Attention young film...uh...commercial makers! YouTube and the Cannes Lions International
Advertising Festival want your best video. If they like it, they'll send you to Cannes all expenses paid. Yes, it's true.
If you were born born between June 27, 1980 and June 21, 1990, on May 15 you can access a creative brief which will give you the details to create your commercial. It will be a :60 for a particular charity. You will have 48 hours to make your ad which you will need to submit by May 17.
There's a lot you can say about dot-coms in general, but you'd be hard-pressed to accuse them of being too scrupulous.
Because it's your industry too, beam with pride while observing how easy it is to place your outdoor work in high-traffic areas for 1/16th of the price. That's right! -- ride the homeless!
Bumvertising.com was developed by Front Door Enterprises, whose founder Benjamin Rogovy recognized the "enormous potential in wasted homeless labor." He also thinks bums "will incur higher revenues from donations" if it seems like they're at least flirting with joining the labor force.
See Bumvertising mini-drama below.
Three years ago, Sasquatch wandered the woods for Jack Link's Beef Jerky. Now he's dancing atop an iPhone for Living Sasquatch, a site on which you can make your own Sasquatch movie. Somehow this sell beef jerky. We're not quite sure how though.
A few months ago Pfizer released an ad meant to discourage people from buying prescription drugs from unregulated sources like the 'net.
In the moralistic, painfully allegorical tone cause spots sometimes adopt, it featured a man checking his mail, popping a pill and bemusedly pulling a dead rat out of his throat.
The ad naturally generated flak for the Advertising Standards Authority (ASA), which regulates ads in the UK and has, based on X number of adamant letters, banned ads for a wide variety of reasons -- from claims to increase eyelash length to, well, heresy.
The ASA ultimately decided Pfizer's counterfeit medicine ad didn't breach code, which means it can still run in the UK. But in some warped knee-jerk effort to clear the public mind of any wrongdoing on its part, the pharma decided to produce a making-of.
Subway's whoring for musical auditions to promote its $5 footlongs over the interwebs. And while the topic matter makes every entry cheesy by default, that's not to say all them are bad.
Vote for favourites or unlock "bonus exclusive bloopers."* There's a line fresh out of the buzzword generator. =P
"When presented with bold new ideas, people reference what they know more than what they can conceive."
Senior Director Michael Perman of Levi's passed us oranges, recounted memories of his dad and deluged us with blue-jean trivia in an ad:tech sesh entitled "The Power of Storytelling."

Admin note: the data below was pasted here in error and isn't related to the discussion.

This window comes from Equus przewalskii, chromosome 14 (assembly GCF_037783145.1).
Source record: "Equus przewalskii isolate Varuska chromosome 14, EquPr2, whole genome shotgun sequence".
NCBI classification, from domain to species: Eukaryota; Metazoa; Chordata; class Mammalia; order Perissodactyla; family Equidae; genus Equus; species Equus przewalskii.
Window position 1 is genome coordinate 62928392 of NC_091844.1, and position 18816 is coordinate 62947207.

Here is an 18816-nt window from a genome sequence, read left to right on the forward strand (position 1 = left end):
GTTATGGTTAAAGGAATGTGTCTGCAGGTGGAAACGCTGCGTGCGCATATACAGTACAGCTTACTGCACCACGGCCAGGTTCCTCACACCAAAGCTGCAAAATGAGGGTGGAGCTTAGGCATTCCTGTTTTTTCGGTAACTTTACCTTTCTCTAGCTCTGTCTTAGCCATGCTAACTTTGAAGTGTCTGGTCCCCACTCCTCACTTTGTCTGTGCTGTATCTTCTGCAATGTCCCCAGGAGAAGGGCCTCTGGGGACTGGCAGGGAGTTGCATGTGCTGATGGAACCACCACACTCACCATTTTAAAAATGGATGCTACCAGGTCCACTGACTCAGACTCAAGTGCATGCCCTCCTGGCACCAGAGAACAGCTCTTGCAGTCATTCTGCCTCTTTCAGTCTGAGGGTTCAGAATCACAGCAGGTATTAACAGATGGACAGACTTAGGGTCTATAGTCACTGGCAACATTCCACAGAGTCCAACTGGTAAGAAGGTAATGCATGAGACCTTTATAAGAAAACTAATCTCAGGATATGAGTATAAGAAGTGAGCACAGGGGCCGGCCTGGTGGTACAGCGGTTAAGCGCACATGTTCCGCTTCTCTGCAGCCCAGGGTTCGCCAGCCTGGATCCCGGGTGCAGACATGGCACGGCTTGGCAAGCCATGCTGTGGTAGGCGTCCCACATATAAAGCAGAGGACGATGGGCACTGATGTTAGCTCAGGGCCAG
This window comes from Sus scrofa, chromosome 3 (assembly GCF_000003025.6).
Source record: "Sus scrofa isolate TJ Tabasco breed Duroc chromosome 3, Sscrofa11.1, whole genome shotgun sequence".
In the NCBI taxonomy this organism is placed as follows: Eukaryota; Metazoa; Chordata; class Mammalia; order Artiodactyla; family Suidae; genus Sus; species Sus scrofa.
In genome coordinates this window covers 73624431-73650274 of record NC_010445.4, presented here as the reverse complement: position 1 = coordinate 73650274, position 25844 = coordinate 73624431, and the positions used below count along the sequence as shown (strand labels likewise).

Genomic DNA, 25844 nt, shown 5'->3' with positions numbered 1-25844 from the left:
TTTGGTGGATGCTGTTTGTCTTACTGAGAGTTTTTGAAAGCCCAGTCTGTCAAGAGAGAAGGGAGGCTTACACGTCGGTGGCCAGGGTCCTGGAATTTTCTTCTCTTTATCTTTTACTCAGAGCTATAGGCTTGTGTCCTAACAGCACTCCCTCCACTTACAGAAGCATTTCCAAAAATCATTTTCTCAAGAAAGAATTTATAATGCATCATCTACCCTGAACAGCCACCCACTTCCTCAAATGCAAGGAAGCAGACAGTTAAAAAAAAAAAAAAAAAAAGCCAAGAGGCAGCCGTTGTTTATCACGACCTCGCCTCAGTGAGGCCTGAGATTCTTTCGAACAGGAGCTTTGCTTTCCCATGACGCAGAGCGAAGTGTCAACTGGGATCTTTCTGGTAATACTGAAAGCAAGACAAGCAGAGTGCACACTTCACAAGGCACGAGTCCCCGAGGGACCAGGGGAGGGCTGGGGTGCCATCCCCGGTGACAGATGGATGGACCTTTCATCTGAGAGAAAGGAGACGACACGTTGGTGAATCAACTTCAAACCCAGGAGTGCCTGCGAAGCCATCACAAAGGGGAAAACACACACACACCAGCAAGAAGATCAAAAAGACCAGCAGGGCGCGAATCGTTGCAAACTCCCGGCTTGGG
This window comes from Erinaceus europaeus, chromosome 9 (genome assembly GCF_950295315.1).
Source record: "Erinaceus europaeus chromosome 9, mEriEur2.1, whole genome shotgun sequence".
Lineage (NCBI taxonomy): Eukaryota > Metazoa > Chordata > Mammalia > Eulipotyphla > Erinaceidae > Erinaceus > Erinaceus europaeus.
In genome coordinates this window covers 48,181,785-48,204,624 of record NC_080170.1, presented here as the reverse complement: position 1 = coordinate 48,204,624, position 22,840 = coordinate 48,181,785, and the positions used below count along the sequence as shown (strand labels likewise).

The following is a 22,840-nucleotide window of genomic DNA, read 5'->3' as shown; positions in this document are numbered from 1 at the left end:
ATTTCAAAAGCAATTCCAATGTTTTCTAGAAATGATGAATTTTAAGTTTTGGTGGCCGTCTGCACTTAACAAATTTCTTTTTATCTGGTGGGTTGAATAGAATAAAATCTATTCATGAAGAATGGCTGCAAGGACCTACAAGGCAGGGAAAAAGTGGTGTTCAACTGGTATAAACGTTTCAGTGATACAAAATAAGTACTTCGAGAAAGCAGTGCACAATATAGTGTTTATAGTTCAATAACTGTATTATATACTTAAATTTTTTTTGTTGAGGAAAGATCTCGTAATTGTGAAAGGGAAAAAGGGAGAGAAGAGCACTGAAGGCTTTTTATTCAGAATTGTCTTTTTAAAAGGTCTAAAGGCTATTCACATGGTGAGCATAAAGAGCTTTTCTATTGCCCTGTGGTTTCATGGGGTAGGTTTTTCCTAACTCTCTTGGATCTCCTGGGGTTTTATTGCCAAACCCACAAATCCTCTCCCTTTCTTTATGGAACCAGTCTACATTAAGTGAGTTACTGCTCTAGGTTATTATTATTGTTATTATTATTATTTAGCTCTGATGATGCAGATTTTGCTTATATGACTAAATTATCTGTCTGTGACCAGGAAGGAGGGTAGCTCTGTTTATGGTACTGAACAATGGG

See snippets of tweet coverage. It's apt that Levi's give us the skinny on storytelling's underrated appeal, given that its capacity to spin tales has beguiled us for years. Anyway, here's some videographic deja vu.
The stuff that comes out after an interview is sometimes just as good as what you get during. After our audiovisual taste of the future of HootSuite (and a power-fail story about ZipCar), founder Ryan Holmes of Invoke Media and publisher Krista Neher of The Marketess riffed on the photo storage merits of Facebook and flickr.
Compelling factoid: while it may be true that flickr hosts over three million photos, the unlikely Facebook totally pwns that figure. As of October 2008 Facebook became the largest online photo storage site -- clocking over 10 billion pics and counting.
Obviously there are big differences between the sites. Krista argues that flickr's too public for comfort, and people are more inclined to curate personal images in a space where they can control who sees what. (Apropos to that, I like how Ryan murmurs, "...stalker" at :22.)
How has social networking changed online photo storage and personal life-whoring in general? What's coming? We contemplate these questions and others while I clutch a digicam with one hand and macaroon-gorge with the other.
Sorta. Using YouTube's annotation editor, director Dennis Liu and Krystalline Armendariz animated basically every clip they could find for this Kyle Andrews music video
called Sushi. It's all technique tied to the rhythm of the song more than anything relating to the song's lyrical meaning. Wait, unless the feels so real
lyrics actually does play off the artificial world of YouTube. But, YouTube is
real I thought. Hmmm. So maybe there is
a deeper meaning at work. Yeah, know what, just shut up and watch. Why?
Because that's a sick amount of editing here and sometimes a cool video is just that.
Now it's New Balance that's doing the web series thing with Season in the Balance
. (I'm saying that a lot lately. Web series is the new last year's YouTube contest?) Anyway, nice series about a high school lacrosse team, (The Canandaigua Braves), that were given $60,000 worth of gear and then followed around and recorded. (See clip after the jump.) Production quality is as good if not better than the usual reality fare. Props to Momentum Worldwide
. No cell phone quality footage of cafeteria fights. (Maybe on the DVD extras.) Think Friday Night Lights with lacrosse sticks.
...and what that has to do with razors, we're sure we have no idea.
Tiger Woods, Derek Jeter and Roger Federer lend modern swagger to Gillette's "Stayin' Alive" -- or try to, anyway.
The video's a wordless recounting of three down-ass blokes whose confidence -- or lack thereof -- shines through their shoes. We'll leave you to see which athlete busts out with the platforms in chrome.